Hawaiian Fishery Managers Seek to Gut Pacific Marine Monuments

United States marine monuments are at risk, and here's why.

Many eyes have been on western public lands this month as Interior Secretary Ryan Zinke and President Donald Trump announced plans to scale back national monuments, most notably in Utah.

But outside the spotlight of Utah’s Bear’s Ears and Grand Staircase Escalante monuments, another move is underway to curb ocean protections on both coasts. In a report to the White House earlier this month, Zinke recommended that Trump reduce boundaries or alter rules governing marine monuments in the waters off New England and Hawaii.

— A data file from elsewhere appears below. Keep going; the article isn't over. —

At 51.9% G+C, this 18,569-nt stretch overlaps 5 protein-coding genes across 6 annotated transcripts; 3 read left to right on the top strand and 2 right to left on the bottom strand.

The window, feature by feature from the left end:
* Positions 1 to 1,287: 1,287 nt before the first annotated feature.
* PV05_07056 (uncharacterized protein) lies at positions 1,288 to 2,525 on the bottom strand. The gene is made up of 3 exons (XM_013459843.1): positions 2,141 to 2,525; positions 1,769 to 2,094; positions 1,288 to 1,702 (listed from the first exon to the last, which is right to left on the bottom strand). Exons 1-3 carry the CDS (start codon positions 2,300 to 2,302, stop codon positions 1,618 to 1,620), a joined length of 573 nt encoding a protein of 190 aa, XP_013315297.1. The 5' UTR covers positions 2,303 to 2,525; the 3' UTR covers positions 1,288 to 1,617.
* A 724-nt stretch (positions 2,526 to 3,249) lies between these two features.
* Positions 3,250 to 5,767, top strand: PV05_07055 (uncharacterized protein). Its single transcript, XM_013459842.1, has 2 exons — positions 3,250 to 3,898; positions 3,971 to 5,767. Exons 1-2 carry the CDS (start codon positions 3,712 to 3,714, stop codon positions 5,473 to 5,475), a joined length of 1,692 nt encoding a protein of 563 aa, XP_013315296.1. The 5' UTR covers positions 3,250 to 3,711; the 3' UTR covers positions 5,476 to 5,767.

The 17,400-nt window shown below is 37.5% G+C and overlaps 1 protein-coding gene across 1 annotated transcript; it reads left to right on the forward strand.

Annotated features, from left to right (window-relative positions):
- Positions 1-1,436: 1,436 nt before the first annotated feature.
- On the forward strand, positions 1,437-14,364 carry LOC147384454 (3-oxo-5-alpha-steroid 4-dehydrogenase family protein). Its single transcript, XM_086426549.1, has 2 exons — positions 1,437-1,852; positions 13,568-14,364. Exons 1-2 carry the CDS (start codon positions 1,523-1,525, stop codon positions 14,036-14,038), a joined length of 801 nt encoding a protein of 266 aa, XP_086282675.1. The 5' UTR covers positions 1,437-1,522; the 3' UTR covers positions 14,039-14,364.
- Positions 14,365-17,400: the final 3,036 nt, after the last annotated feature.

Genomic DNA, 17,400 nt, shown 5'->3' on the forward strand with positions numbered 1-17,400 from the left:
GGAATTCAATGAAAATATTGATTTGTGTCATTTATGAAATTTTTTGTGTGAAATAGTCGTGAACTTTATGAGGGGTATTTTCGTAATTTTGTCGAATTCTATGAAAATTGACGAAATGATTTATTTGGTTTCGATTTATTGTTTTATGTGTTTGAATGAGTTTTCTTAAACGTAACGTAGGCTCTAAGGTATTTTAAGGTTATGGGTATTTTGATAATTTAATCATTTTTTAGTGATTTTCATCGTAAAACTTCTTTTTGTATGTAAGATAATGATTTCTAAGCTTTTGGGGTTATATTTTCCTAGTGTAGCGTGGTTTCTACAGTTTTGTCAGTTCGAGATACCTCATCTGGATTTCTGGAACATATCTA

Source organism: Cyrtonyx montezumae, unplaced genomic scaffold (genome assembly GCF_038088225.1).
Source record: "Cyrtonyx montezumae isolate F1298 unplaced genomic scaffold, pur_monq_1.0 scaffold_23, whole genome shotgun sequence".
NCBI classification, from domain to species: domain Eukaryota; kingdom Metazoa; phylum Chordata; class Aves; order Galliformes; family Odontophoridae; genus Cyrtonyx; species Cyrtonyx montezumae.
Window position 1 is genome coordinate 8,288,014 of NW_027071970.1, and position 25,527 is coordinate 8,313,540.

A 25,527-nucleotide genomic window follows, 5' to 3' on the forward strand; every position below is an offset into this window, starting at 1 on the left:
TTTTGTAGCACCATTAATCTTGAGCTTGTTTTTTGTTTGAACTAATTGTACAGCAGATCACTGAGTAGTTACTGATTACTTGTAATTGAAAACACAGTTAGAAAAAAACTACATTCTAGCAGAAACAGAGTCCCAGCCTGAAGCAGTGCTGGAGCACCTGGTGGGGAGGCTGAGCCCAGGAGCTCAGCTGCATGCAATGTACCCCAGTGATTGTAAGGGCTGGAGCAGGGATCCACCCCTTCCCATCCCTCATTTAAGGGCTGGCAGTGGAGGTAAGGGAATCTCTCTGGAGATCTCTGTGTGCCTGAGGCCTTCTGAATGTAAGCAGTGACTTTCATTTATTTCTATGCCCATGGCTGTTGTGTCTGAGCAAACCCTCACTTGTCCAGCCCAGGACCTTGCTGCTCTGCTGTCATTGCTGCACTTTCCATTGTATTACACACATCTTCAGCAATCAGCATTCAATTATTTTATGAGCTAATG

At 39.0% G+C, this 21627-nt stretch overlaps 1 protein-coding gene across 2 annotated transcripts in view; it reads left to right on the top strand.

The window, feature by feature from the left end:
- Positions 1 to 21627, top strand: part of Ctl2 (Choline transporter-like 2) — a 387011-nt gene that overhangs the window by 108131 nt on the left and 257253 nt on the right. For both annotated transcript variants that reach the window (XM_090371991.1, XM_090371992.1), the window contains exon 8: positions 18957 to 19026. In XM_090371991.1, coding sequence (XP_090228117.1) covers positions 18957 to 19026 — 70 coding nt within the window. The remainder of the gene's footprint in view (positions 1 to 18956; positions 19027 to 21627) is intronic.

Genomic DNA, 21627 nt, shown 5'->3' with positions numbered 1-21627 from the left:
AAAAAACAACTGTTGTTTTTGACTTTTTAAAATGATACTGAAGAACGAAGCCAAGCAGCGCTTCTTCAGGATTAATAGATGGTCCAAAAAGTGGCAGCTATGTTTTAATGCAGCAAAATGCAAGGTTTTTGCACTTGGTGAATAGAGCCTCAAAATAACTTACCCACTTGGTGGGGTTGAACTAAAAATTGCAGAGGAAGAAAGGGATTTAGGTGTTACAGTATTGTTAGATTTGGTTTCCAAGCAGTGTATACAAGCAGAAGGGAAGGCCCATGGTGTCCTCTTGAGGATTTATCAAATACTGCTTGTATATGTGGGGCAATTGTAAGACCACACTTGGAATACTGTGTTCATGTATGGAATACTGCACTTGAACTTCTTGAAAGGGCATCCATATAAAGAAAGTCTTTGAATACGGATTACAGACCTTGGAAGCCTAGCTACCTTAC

Zinke focused specifically on the Northeast Canyons and Seamounts Marine National Monuments, a vast collection of underwater canyons and mountains 130 miles off the coast of Cape Cod, which is home to sea turtles, several species of whales, and deep-sea corals; Hawaii’s 13,000-square-mile Rose Atoll marine monument; and the 490,000-square-mile Pacific Remote Islands marine monument, which connects a string of islands and atolls in the central Pacific off Hawaii.

Zinke’s report did not target Papahānaumokuākea, the monument that protects the ocean around the northwestern Hawaiian Islands out to the 200-mile limit of the exclusive economic zone (EEZ).

Photo: Braden Jarvis/Unsplash

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wow this is amazing